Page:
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'Getting Life: An Innocent Man's 25-Year Journey From Prison to Peace'

Michael Morton's firsthand account of his unjust conviction and hard-won exoneration is both insightful and infuriating

Reviewed by Jesse Sublett, Fri., July 4, 2014

Lone Star (In)Justice

Getting Life: An Innocent Man's 25-Year Journey From Prison to Peace

by Michael Morton
Simon & Schuster, 304 pp., $25

Christine Morton was bludgeoned to death in her home in Williamson County on Aug. 13, 1986. Michael Morton, her husband, was away at work. To his surprise, Michael was charged with the crime, convicted, and sentenced to life. He served 25 years before he was cleared by DNA evidence, thanks to the Innocence Project.

Morton was railroaded by hard-nosed Williamson County D.A. Ken Anderson. The Mortons' 3-year-old son, Eric, who was home when Christine was killed, told investigators that he saw "a monster" hurt his mom.

Even for readers who may feel practically jaded about stories of injustice in Texas – even those who followed this case closely in the press – could do themselves a favor by picking Michael Morton's new memoir, Getting Life: An Innocent Man's 25-Year Journey From Prison to Peace. It is extremely well-written, insightful, infuriating, and, in places, quite funny. The "peace" part of the title is no exaggeration, either. For everything he's been through, Michael Morton seems to be a very well-adjusted person with a sense of Zenlike calm. He does write about having an experience with God midway through his prison term, but that's a relatively small part of his narrative.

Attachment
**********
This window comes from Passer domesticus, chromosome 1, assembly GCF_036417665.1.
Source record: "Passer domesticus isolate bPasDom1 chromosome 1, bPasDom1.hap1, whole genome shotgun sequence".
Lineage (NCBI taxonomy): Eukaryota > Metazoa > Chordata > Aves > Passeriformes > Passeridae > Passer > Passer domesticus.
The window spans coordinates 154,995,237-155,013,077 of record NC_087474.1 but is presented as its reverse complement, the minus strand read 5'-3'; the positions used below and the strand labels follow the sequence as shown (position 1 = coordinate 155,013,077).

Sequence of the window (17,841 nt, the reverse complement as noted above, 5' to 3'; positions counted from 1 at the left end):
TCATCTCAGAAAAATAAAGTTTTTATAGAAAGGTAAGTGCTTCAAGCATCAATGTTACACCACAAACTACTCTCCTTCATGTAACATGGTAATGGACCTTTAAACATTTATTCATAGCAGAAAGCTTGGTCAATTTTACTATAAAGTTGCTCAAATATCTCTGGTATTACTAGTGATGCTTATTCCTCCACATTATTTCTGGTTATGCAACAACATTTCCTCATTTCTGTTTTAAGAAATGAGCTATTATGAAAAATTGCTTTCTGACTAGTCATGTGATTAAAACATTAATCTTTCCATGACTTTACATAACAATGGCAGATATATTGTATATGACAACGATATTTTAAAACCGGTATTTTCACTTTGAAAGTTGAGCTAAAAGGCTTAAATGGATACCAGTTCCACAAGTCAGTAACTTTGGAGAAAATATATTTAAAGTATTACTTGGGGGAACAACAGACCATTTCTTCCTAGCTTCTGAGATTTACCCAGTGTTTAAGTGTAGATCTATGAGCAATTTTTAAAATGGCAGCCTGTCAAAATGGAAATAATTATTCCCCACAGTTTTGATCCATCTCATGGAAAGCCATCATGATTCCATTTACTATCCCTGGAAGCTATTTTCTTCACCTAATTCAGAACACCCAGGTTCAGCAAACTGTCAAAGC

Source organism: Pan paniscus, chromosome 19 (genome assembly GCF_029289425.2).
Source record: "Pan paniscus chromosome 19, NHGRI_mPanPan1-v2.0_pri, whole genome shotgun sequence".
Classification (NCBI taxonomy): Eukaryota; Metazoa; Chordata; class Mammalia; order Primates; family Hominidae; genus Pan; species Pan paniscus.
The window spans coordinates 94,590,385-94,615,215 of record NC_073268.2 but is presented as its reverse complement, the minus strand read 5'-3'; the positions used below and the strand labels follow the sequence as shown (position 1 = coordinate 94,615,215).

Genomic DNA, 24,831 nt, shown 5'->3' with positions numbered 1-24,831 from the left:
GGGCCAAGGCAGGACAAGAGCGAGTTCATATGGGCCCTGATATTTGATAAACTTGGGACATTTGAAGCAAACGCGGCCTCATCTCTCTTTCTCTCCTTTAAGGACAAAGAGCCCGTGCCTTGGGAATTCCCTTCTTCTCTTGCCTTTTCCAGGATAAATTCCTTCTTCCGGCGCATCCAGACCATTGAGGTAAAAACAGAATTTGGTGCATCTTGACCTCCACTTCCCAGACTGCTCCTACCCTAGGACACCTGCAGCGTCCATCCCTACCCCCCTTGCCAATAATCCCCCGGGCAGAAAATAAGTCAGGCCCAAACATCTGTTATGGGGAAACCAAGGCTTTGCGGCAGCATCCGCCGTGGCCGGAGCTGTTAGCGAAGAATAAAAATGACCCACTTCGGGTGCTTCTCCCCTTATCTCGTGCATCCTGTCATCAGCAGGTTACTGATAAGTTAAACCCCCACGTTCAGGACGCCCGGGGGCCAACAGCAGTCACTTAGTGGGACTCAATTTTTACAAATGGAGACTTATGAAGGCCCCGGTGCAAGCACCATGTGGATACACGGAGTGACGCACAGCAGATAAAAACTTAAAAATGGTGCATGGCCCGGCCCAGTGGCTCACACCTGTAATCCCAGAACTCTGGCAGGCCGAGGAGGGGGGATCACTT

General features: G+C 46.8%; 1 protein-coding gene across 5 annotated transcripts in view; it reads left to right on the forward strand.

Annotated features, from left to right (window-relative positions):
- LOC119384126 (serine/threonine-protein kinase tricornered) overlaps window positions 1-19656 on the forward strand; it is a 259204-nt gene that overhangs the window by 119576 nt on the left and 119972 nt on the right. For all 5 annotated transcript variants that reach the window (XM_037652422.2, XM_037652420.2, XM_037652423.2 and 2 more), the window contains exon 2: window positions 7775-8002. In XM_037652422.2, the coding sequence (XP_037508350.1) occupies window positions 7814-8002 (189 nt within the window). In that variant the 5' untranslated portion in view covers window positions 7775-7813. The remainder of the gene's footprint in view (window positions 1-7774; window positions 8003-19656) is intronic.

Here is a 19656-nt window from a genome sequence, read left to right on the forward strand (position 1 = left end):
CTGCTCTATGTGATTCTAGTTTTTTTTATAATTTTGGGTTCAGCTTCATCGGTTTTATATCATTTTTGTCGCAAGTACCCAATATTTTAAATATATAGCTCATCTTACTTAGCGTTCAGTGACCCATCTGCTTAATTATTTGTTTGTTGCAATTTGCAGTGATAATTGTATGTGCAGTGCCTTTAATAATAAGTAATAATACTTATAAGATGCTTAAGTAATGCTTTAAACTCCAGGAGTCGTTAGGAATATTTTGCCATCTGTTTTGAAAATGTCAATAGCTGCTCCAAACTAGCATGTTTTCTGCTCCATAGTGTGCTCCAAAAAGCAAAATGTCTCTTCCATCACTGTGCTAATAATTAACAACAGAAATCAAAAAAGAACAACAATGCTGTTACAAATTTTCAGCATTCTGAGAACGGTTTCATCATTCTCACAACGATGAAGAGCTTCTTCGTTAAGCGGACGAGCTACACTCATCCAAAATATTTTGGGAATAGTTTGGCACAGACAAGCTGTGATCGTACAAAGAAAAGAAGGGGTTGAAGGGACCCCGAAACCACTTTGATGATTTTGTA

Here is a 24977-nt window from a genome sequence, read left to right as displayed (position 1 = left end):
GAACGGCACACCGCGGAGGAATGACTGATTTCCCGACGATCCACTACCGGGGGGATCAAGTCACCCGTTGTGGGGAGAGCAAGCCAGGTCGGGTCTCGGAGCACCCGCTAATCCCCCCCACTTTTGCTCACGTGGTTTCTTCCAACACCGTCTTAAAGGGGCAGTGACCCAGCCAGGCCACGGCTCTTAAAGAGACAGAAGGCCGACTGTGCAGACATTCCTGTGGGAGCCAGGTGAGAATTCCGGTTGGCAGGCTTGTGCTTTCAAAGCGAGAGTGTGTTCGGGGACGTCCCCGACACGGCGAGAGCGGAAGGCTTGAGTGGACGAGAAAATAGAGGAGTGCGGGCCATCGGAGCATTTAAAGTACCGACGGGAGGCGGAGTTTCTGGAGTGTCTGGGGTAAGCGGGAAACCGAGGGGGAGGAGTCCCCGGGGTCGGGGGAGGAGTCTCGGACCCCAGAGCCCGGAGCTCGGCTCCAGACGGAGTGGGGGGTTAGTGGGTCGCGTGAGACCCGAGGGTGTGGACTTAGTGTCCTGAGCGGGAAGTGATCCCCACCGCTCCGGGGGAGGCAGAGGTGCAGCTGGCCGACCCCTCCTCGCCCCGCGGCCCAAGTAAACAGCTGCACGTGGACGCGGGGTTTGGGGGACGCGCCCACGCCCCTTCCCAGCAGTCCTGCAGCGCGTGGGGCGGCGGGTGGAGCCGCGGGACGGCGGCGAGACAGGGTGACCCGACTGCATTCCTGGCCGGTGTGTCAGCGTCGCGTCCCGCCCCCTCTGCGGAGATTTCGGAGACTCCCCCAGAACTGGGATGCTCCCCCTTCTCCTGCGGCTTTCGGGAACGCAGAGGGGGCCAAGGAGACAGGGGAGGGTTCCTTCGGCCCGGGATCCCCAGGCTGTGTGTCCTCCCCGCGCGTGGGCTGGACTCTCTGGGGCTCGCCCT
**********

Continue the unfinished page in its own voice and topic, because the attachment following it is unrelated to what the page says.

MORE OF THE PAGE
He starts his story with the door to his cell clanging shut and maintains a similar clarity throughout. In 2006, as he contemplated what life on the outside might be like, he mused that he "had never used a cell phone or owned a CD, a DVD, or an SUV ...." Watching TV around Christmas, he realizes that the B-roll onscreen is showing the street address where his estranged son lives, and Morton describes feeling "like an astronaut," staring down at a strange planet.

In 2013, Anderson was found in contempt of court for wrongful conviction in the Morton case and sentenced to 10 days in jail, plus a $500 fine and 500 hours of community service. Before reading this book, I searched online for Anderson's mug shot. Easy to find, he looks as pudgy as a tick and guilty as hell. It's not exactly justice, but it's something.

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